Tackling the Challenge of Prolonging Battery Life in Cell Phones, Laptops with Advanced Radio-Frequency Technology
July 18, 2006 - Imagine charging a cell phone just once a week, or a personal laptop once a month, forgoing large battery packs and cords, and always having to locate an inconvenient electrical outlet. Engineers at the
Supported by a $200,000 grant from the Industry-University Cooperative Research Program (IUCRP), Payam Heydari, assistant professor of electrical engineering and computer science, is exploring new advanced power optimization techniques for ultra-low power (ULP) RF integrated circuit designs, developing sub-mW radios that operate at an RF frequency of 1 GHz within a wireless receiver.
Prototype 1 GHz low-noise amplifier (LNA) circuits were produced using a Complementary Metal Oxide Semiconductor (CMOS) 180 nm process, together with two additional LNA circuits, which were created and tested in the same process for comparison. These LNA circuits included a ULP common-gate LNA at 1057 µm x 865 µm, and a ULP LNA with inductive feedback at 1050 µm x 865 µm.
Measurement results displayed a power consumption of only 100 µW, functioning 10 times better than current RF technologies at 1 mW, while still maintaining their overall quality. The device is the first high-performance RF LNA circuit fabricated in CMOS to operate at this power level.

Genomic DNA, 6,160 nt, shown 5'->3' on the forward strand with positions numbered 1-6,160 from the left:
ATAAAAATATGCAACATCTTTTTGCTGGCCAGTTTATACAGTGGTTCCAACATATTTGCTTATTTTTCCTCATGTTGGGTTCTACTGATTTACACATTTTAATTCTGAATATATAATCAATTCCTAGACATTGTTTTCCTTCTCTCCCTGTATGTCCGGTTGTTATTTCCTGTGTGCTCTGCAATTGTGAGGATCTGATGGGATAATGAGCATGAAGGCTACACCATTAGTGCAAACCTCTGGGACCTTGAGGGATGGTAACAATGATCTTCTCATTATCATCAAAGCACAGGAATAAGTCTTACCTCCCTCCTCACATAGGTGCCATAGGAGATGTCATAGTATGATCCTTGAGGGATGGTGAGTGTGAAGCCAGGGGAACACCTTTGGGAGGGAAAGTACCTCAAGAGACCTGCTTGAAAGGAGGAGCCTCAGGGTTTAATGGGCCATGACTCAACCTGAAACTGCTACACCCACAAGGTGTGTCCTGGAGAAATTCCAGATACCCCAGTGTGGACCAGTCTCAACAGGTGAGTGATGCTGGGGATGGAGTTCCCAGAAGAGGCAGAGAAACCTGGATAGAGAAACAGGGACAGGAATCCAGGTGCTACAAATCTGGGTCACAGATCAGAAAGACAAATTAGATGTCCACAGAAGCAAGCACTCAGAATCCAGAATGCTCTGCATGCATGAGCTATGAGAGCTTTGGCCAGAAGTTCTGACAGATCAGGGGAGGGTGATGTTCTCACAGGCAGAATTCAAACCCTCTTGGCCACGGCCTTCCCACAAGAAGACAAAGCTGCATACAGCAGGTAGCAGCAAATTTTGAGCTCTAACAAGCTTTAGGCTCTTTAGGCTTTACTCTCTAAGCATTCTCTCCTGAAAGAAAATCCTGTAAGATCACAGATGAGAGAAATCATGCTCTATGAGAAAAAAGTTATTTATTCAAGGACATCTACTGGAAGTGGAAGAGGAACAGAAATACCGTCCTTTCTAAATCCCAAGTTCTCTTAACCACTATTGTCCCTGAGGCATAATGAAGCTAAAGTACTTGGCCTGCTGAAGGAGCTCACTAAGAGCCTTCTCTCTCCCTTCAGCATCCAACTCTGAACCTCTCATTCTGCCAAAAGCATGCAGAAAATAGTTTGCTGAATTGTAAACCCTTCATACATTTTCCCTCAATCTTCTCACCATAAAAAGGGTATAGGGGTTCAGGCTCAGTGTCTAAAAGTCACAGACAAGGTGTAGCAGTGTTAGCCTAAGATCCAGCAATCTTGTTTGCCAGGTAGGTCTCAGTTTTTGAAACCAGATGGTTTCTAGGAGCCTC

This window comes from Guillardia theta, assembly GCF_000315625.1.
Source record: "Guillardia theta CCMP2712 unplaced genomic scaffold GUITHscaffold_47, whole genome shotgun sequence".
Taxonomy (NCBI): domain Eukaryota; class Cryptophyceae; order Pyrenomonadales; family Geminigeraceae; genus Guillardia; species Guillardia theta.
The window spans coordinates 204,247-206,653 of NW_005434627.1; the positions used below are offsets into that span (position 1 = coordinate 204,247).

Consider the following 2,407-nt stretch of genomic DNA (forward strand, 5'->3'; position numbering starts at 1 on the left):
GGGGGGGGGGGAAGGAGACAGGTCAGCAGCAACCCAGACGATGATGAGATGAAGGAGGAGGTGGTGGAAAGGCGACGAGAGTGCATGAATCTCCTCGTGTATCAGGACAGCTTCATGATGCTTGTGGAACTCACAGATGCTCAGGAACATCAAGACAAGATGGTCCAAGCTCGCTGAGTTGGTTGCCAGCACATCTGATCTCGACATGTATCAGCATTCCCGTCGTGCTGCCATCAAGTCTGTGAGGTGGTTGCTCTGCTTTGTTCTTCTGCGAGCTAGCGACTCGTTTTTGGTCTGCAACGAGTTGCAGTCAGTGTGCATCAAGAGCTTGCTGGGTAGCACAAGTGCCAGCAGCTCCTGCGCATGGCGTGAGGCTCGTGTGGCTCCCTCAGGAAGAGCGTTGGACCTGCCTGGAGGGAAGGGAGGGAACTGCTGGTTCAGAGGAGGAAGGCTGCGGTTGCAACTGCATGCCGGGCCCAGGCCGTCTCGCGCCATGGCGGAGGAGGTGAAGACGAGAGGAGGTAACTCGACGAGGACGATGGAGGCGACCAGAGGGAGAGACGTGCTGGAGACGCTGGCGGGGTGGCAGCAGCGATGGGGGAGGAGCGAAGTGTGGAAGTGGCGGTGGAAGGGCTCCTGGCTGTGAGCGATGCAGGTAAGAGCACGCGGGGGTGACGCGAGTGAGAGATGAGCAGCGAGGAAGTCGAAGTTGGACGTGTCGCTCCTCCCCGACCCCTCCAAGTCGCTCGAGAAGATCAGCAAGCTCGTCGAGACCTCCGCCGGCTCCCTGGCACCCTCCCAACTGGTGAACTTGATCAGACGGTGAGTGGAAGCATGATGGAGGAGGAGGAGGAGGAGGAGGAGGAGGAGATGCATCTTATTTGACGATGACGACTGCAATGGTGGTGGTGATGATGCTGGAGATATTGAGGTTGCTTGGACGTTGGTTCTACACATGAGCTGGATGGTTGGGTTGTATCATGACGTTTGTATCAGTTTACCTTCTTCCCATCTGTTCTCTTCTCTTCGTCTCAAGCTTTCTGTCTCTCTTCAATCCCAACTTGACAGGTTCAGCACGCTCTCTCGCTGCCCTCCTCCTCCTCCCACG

“Power minimization is crucial in emerging technologies, such as high performance cell phones, laptops, PDAs, and other wireless communication tools used daily by consumers, in order for the device to reach its maximum potential for the longest time possible,” Heydari said.
CMOS technologies are prime candidates for the future developments of ULP integrated circuits because of their high integration capability and continual scaled feature size. For example, the same LNA fabricated in a 130 nm process consumes just 75 µW of power.
“These results demonstrate that the proposed ultra-low-power LNAs exhibit higher gain, lower noise-figure, and better linearity while consuming far less power compared to prior work. Essentially, future wireless products that use these radios can save a significant amount of battery power, without compromising their performance,” explained Heydari.
He expects that these low-power RF integrated circuits (IC) will become commercially available within the next five years. His team is now working on the integration of the entire silicon-based transceiver, as well as the chip packaging design process in partnership with MOSIS, a production service company that targets ICs and related products.
Heydari’s research was presented at the 2006
Common-gate LNA fabricated in CMOS 180nm process
ULP LNA with inductive feedback fabricated in CMOS 180nm process
Whole ULP radio fabricated in CMOS 180nm process